Extractor: extracts contexts through query packs

v1.1.1 2018-10-31 09:39 UTC

This package is auto-updated.

Last update: 2022-11-17 23:39:56 UTC


Extractor is a library that allows you to extract data from connections (databases, files, API's, etc) into a simple JSON array for further processing.

No programming is required, all you need to do is write extractor definitions.


  • Extract data from applications you can't modify
  • Reporting
  • Collecting Context data (all records related to entity "X").

Extractor + Context = <3

Extractor works particularly well in tandem with

You can use the output of Extractor to load the data into a Context for further processing. This gives you the ability to specify advanced multi-directional relationships for flexible in-memory navigation.

Example: wordpress-post-extractor.yaml

Check the examples/wordpress-post-extractor.yaml definition file for a simple example.

This example requires one Input called postName.

Based on the input, it runs a set of commands.

Each command has a method. Different connections support different methods. The PdoConnection supports the query method, while an XyzApiConnection would support methods like request.

You can specify an SQL query that contains a set of placeholders.

The placeholders are passed as arguments into the command before it's executed. This allows you to pass arguments from the "inputs" table, or from a table that has been queried before.

In the wordpress example you'll see that the first command passes the postName from the initial inputs.

The second command passes in the postId that was retrieved during the first command.

This allows you to stack queries on top of each-other.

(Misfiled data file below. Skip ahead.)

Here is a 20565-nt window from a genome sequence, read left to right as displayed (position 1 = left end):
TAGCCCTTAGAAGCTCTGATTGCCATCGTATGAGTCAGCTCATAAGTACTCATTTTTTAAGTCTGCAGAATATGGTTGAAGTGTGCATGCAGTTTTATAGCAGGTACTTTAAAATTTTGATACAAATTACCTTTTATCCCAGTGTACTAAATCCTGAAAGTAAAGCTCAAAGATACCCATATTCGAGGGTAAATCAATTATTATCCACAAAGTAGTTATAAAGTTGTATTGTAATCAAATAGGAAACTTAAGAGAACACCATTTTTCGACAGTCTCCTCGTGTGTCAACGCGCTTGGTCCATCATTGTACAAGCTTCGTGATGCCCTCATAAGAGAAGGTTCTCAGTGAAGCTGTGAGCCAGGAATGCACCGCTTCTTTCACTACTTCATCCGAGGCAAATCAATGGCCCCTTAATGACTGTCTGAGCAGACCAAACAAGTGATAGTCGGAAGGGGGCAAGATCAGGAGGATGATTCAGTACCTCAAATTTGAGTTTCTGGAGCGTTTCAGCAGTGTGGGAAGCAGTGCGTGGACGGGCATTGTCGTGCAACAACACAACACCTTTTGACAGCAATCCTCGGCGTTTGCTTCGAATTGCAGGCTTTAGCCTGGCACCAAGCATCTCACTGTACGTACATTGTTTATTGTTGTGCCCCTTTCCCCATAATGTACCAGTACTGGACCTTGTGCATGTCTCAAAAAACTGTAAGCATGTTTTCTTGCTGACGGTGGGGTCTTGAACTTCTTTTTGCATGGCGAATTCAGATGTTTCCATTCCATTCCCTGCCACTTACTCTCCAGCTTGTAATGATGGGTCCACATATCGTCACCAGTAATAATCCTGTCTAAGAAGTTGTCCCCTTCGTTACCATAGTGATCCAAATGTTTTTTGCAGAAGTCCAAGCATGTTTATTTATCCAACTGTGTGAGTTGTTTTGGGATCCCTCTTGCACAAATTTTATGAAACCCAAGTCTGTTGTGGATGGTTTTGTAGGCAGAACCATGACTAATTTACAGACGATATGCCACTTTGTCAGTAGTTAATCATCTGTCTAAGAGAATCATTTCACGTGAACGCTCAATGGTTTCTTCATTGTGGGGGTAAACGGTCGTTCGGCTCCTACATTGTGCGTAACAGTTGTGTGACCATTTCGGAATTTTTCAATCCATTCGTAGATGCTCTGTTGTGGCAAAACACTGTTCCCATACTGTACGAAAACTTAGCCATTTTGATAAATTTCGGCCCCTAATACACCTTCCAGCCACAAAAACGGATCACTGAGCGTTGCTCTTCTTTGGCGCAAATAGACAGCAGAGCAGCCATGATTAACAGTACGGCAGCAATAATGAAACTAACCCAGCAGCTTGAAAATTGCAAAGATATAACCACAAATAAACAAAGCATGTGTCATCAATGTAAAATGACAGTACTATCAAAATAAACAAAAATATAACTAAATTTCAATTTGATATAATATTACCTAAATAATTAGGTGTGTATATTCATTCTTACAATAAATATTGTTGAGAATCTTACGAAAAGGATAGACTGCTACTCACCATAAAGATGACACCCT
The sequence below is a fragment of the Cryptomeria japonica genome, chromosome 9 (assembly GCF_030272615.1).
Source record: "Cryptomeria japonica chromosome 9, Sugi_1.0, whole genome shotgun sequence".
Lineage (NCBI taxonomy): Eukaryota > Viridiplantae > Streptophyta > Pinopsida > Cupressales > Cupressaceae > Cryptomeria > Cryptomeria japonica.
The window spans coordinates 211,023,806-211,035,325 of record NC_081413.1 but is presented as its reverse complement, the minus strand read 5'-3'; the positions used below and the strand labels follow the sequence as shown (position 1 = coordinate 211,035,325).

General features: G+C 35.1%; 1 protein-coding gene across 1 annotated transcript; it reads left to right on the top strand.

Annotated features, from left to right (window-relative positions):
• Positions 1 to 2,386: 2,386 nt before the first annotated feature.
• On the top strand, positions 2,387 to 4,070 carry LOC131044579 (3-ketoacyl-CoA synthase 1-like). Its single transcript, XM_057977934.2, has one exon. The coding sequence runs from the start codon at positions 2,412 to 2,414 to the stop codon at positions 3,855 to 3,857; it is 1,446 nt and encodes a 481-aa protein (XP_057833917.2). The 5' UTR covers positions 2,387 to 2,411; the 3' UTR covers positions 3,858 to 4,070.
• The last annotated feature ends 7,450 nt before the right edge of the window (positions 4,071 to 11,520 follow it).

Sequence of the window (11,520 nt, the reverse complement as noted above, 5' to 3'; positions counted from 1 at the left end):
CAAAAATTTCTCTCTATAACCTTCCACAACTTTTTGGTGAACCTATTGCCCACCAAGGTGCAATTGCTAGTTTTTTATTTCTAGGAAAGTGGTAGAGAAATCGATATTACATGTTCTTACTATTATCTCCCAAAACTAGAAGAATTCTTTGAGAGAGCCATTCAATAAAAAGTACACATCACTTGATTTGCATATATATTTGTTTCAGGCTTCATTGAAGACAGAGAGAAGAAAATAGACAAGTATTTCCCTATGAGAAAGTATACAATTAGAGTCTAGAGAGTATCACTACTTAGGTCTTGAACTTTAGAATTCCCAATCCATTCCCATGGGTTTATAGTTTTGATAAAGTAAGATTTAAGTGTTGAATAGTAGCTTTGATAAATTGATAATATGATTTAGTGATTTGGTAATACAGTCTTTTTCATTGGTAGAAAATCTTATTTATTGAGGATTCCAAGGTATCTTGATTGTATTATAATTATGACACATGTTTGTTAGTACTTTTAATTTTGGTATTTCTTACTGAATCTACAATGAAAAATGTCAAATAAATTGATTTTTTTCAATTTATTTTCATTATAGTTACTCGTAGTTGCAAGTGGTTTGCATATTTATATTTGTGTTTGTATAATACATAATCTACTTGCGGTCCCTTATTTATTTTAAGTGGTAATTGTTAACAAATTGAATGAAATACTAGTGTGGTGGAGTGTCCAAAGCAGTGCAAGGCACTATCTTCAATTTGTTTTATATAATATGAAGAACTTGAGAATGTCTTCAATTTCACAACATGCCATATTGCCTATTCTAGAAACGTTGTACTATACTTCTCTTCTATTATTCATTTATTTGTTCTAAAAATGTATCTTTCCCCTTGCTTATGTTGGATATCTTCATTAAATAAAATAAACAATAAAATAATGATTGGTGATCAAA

Output format

Extractor collects a set of tables, with rows per table. You can think of it as snapshot of a database.

The output is a simple array (which you can json_encode) that looks like this:

  "inputs": [
      "postName": "hello-world"
  "posts": [
      "ID": "3021",
      "post_title": "Hello world",
      "post_name": "hello-world",
      "post_date": "2018-06-17 09:00:00",
      "post_status": "publish"
  "comments": [
      "comment_ID": "431",
      "comment_author": "Joe Johnson",
      "comment_author_email": "",
      "comment_date": "2018-06-17 11:06:00",
      "comment_content": "Hello to you too!"
      "comment_ID": "452",
      "comment_author": "Alice Alisson",
      "comment_author_email": "",
      "comment_date": "2018-06-17 13:21:00",
      "comment_content": "Nice post! and a 'Hello' back :-)"

You'll see the "inputs" have is provided as a table containing a single row. The "posts" table contains one row, the one selected based on the input argument. And the comments table contains all rows matched by the postId.

Note that rows don't have a key, it's up to the code that uses these extracts to assign row ids or build indexes if needed.

A simple way would add useful IDs to the comment table based on the comment_ID of each row would be:

$comments = [];
foreach ($data['comments'] as $i=>$row) {
  $comments[$row['comment_ID']] = $row;
$data['comments'] = $comments;


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